Jan. 10: To commemorate the birth of Alexander Hamilton on Jan. 11, 1757, Trinity Church at Broadway and Wall Street is holding a service in his honor at noon followed by a rededication of his grave in Trinity churchyard and a talk by Capt. Gordon Loebl, U.S. Coast Guard Commander of sector New York, entitled "Birth of Alexander Hamilton, Birth of the Coast Guard." From 2:30 p.m. to 4 p.m., lawyer Pooja Nair will talk at Federal Hall, 26 Wall St., about Hamilton's courtroom contributions to freedom of the press. This will be followed at 4:30 p.m. by birthday cake at the Museum of American Finance, 48 Wall St., which is located in a building formerly owned by the Bank of New York, a bank that Hamilton founded. At 5 p.m. there will be a candlelight procession back to Trinity Church to Hamilton's grave. All events are free.

Jan. 11: Wall Street Walks will conduct a 90-minute-long, downtown tour of "Alexander Hamilton's New York," leaving from the Museum of American Finance, 48 Wall St. at 1 p.m. The tour includes a stop at Hamilton's grave in Trinity churchyard, where the walkers will be welcomed by members of the Alexander Hamilton Awareness Society. Tickets, $15. For information or to buy tickets, click here.

Jan. 12: "Winter Magic with Naomi Less" at the Museum of Jewish Heritage is a concert for kids, ages 3 to 10, where everyone is encouraged to sing along and move to the music. Concert time: 2 p.m. Also, crafts for children from 1 p.m. to 4 p.m., and a family "mini-tour" at 1:30 p.m. Where: 36 Battery Place. Cost: $10, $7 for children 10 and under; $7, $5 for children 10 and under (museum members). For more information, click here.
Ongoing: The National Museum of the American Indian is open daily from 10 a.m. to 5 p.m., with free admission. It offers free films, docent-led tours of its exhibitions and tours of its premises, the Alexander Hamilton U.S. Custom House, designed by Cass Gilbert. The building, which was completed in 1907, is a National Historic Landmark and is listed on the National Register of Historic Places. One Bowling Green. Phone: (212) 514-3700. For the museum's calendar, click here.


The Future of the South Street Seaport: On Monday, Jan. 13 Community Board 1 is sponsoring a Town Hall meeting about the future of the South Street Seaport. New York City's Economic Development Corporation is the Seaport's landlord. The Howard Hughes Corporation, the Seaport's largest single tenant, has already presented its plans, which include a 50-story hotel/apartment tower on the site of what is now the New Market Building. Now C.B. 1 wants to hear from the community. What is wanted? What is needed? All are welcome to speak. The meeting takes place at Pace University, 1 Pace Plaza, B-level, Student Union at 6 p.m. (Photo: Terese Loeb Kreuzer)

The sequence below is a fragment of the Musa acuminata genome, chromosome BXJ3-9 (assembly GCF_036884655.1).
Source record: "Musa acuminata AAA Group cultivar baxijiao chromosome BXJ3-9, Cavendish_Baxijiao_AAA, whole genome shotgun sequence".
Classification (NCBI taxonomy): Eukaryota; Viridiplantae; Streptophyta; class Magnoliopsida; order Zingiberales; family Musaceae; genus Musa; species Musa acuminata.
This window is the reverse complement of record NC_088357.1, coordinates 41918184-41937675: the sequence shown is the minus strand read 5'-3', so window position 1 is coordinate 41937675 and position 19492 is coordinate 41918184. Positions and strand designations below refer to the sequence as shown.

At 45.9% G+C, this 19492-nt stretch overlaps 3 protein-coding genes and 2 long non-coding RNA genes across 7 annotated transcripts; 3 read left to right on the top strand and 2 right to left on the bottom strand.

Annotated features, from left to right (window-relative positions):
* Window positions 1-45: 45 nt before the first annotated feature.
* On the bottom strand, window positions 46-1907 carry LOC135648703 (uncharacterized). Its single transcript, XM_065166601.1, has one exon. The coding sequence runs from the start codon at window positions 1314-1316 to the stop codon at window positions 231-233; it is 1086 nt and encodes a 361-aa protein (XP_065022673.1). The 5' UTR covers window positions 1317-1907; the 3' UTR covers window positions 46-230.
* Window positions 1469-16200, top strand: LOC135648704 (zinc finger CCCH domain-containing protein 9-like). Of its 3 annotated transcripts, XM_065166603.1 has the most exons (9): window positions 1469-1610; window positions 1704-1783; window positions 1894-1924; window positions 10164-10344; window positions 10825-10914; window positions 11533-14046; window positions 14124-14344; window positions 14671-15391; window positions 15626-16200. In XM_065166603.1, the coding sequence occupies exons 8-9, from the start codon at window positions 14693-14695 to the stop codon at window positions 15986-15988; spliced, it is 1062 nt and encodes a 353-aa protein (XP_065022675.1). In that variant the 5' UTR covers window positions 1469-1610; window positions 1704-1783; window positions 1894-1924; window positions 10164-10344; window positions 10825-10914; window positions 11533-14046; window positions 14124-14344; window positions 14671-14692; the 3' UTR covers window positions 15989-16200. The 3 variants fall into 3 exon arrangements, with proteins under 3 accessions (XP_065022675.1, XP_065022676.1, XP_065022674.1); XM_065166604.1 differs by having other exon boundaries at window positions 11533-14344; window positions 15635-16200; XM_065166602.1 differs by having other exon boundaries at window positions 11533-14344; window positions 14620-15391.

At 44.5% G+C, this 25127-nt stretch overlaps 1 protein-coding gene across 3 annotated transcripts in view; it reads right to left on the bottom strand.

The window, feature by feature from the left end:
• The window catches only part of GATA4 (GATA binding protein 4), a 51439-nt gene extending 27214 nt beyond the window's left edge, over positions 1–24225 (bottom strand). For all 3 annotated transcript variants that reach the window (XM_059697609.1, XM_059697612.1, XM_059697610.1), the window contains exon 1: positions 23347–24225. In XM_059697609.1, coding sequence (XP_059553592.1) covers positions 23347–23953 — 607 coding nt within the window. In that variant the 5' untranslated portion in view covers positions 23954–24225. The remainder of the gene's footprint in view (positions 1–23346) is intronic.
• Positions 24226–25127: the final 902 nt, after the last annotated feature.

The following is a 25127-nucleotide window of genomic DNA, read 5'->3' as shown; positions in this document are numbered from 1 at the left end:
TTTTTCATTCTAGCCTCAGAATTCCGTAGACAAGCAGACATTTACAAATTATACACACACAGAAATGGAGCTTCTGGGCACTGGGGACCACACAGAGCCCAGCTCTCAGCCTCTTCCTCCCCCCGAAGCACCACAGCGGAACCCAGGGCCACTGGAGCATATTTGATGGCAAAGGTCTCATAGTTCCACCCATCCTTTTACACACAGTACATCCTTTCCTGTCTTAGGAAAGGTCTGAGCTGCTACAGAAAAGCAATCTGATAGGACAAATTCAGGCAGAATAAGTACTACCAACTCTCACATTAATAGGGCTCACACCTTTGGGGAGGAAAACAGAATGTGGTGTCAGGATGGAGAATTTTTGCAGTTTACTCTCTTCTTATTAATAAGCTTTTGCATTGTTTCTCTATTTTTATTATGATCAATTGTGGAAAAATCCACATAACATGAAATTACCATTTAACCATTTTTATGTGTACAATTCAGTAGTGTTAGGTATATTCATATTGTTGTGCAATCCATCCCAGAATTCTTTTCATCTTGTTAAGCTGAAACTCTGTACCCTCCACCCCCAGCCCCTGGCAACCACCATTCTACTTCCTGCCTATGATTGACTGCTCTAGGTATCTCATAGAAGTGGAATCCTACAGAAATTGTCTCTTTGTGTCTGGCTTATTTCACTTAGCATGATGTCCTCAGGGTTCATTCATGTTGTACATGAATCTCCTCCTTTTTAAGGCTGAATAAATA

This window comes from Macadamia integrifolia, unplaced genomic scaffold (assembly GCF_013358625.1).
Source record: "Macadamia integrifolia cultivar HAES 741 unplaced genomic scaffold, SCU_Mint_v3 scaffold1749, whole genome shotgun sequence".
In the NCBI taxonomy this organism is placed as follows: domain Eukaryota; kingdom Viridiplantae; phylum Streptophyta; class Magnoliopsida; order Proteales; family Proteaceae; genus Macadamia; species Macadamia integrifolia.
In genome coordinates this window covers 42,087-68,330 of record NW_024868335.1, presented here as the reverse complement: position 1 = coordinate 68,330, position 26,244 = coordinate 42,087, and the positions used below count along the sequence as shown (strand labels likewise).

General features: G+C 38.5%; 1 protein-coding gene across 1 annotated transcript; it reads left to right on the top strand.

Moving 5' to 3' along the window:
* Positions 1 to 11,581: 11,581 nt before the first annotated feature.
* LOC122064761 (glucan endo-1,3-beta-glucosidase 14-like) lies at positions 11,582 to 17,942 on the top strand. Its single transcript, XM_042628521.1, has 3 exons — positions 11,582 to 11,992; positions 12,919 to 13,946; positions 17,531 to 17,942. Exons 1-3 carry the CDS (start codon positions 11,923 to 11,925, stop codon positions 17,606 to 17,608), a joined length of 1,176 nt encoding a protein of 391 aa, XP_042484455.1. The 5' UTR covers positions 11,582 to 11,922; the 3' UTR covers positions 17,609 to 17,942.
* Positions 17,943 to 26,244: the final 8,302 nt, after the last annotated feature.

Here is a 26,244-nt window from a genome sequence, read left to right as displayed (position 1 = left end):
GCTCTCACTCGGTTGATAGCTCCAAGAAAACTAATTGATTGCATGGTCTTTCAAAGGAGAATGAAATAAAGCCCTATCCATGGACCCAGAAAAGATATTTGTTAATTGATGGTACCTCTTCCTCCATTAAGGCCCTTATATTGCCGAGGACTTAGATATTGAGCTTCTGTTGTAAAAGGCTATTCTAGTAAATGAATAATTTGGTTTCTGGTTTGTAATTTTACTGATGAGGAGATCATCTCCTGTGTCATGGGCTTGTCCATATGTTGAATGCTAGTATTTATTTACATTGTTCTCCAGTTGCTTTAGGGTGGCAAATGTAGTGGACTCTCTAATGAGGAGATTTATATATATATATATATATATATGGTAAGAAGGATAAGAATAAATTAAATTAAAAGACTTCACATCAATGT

All meetings take place in the Community Board 1 office at 49-51 Chambers St., Room 709, at 6 p.m. unless otherwise indicated.    

Jan. 8:
Tribeca Committee
* Hudson River Park Act and Hudson River Mapping - Update by Madelyn Wils,
President, Hudson River Park Trust
* Jewish Community Project Downtown - Presentation
* Rat Control - Update by Caroline Bragdon, Research Scientist, Division of
Environmental Health, Department of Health and Mental Hygiene
* Gimhongsok Sculpture Temporary Art Installation in Tribeca Park at Beach Street -
Presentation by Jennifer Lantzas, NYC Department of Parks
* 415 Greenwich St., application for approval of special permit for Physical Culture
Establishment for Flywheel Sports, Inc. - Resolution
* 66 Leonard St., application for liquor license for Global Point for TBD - Resolution
* 339 Greenwich St., application for renewal of unenclosed sidewalk café for Sarabeth's
- Resolution
* Formulation of Committee Accomplishments for 2013 and Goals for 2014 for CB1 -

The following notices have been received for renewal, upgrade, or transfer of wine and beer or liquor licenses or sidewalk cafe permits:
* 281 Broadway, application for renewal of restaurant liquor license for Chipotle Mexican Grill of Colorado LLC
* 186 Franklin St., application for renewal of restaurant liquor license for 186 KT, LLC d/b/a Kutsher's Tribeca
* 6 York St., application for renewal of restaurant liquor license for 268 West Broadway LLC d/b/a AOA Bar and Grill
* 105 Reade St., application for renewal of restaurant liquor license for Sazon
* 110 Reade St., application for renewal of restaurant liquor license for Lotus Blue LLC
* 428 Greenwich St., application for renewal of restaurant liquor license for Greenwich Grill
Jan. 9: Landmarks Committee
* 209 Broadway, application for approval of restoration plan for the churchyard at St Paul's Chapel - Resolution
* 105 Chambers St., application for approval of louvers - Resolution
* 117 Beekman St., application for approval of sidewalk and curb replacement - Resolution
* 111 Franklin St., application for facade restoration and new storefront infill - Resolution
* 195 Broadway, application for approval of ADA lift/door, fire-alarm pull station and reconfiguration of bronze-clad subway stair enclosure - Resolution
* 140 West St., application for signage within storefront windows, new light fixtures, interior alterations, installation of louvers, removal of rooftop equipment, modification of window openings and building lighting program - Resolution
*  Formulation of Committee Accomplishments for 2013 and Goals for 2014 for CB1 - Discussion 
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Editor: Terese Loeb Kreuzer